Dubai police have been investigating claims that a Pakistani woman forced her 16-year-old daughter into prostitution to finance her family’s travel expenses for the annual pilgrimage to Mecca.
The victim, who is now residing in a trafficking shelter, told police she was asked by her parents to travel to the UAE and upon arrival realized the job she was promised in “a beauty parlor” was in fact prostitution.
She said she eventually acceded to her mother’s request, done at the behest of her father, “out of fear and in order to finance her grandparents’ pilgrimage and medical expenses.”
The suspect, the victim’s mother, admitted to the charges. She said she arrived in the UAE six months prior to work as a housekeeper, and that she borrowed money from a local man she was unable to pay back. To pay off the debt, he suggested that he have sex with the debtor’s daughter, which he did along with a friend. The suspect said she later suggested a similar deal to other men.
The woman and her husband were charged with trafficking by the Dubai Criminal Court.
Meanwhile, Sweden and Turkey were on a collision course after the Swedish Foreign Minister said on Twitter that Ankara ignores sexual exploitation of minors by allowing children under 15 to have sex.
“Turkish decision to allow sex with children under 15 must be reversed. Children need more protection, not less, against violence, sex abuse,” the minister wrote.
The Turkish foreign ministry summoned the first secretary of the Swedish embassy in Ankara, expressing their profound disappointment at the “falsehoods” his minister divulged.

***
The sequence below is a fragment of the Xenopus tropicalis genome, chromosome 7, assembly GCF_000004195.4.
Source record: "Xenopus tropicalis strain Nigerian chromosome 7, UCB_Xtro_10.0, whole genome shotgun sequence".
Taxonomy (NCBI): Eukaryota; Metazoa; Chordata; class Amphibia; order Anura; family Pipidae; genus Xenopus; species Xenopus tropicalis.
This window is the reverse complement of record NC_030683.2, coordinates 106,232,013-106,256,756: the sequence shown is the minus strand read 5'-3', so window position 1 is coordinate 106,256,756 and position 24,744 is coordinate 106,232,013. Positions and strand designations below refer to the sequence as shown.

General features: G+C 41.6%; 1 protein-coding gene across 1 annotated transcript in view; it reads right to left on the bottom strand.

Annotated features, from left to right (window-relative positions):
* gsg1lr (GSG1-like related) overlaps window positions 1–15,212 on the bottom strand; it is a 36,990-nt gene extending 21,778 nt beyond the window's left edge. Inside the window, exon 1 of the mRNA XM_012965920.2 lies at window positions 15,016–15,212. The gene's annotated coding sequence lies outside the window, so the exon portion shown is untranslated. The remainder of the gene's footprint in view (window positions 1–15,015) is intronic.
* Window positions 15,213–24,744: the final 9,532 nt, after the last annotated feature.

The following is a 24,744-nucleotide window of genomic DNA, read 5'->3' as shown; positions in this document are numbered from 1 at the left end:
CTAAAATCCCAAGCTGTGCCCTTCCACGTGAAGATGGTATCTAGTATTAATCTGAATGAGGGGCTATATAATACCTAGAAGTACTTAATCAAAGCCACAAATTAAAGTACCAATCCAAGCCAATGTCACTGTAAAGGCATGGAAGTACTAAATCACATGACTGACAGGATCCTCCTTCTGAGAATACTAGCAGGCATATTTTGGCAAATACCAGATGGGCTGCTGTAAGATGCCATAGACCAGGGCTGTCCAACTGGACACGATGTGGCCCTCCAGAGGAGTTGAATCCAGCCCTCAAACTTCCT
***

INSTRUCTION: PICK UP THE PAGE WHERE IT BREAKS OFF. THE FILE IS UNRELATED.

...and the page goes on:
Turkey’s Foreign Minister, Mevlut Cavusoglu, issued a statement criticizing his Swedish counterpart.
“A foreign minister should not tell lies and should not adopt an approach accusing Turkey,” Cavusoglu said. “Yes to criticism but this is slander, a lie.”
Turkey’s top constitutional court in July annulled a provision punishing as “sexual abuse” all sexual acts involving children under the age of 15, responding to a petition brought by a lower court.
The court has given a six-month period for parliament to pass such a law. The lower court that brought the petition was worried there was no distinction between cases of sexual acts involving a young teenager or a toddler.
Cavusoglu said the Turkish government was determined to fight child abuse and added the justice ministry was currently working on new rules.
In a war of words with Stockholm on Twitter, Turkey’s Deputy Prime Minister Mehmet Simsek told Wallström: “You are clearly misinformed. There is no such stupid thing in Turkey. Please get your facts right.”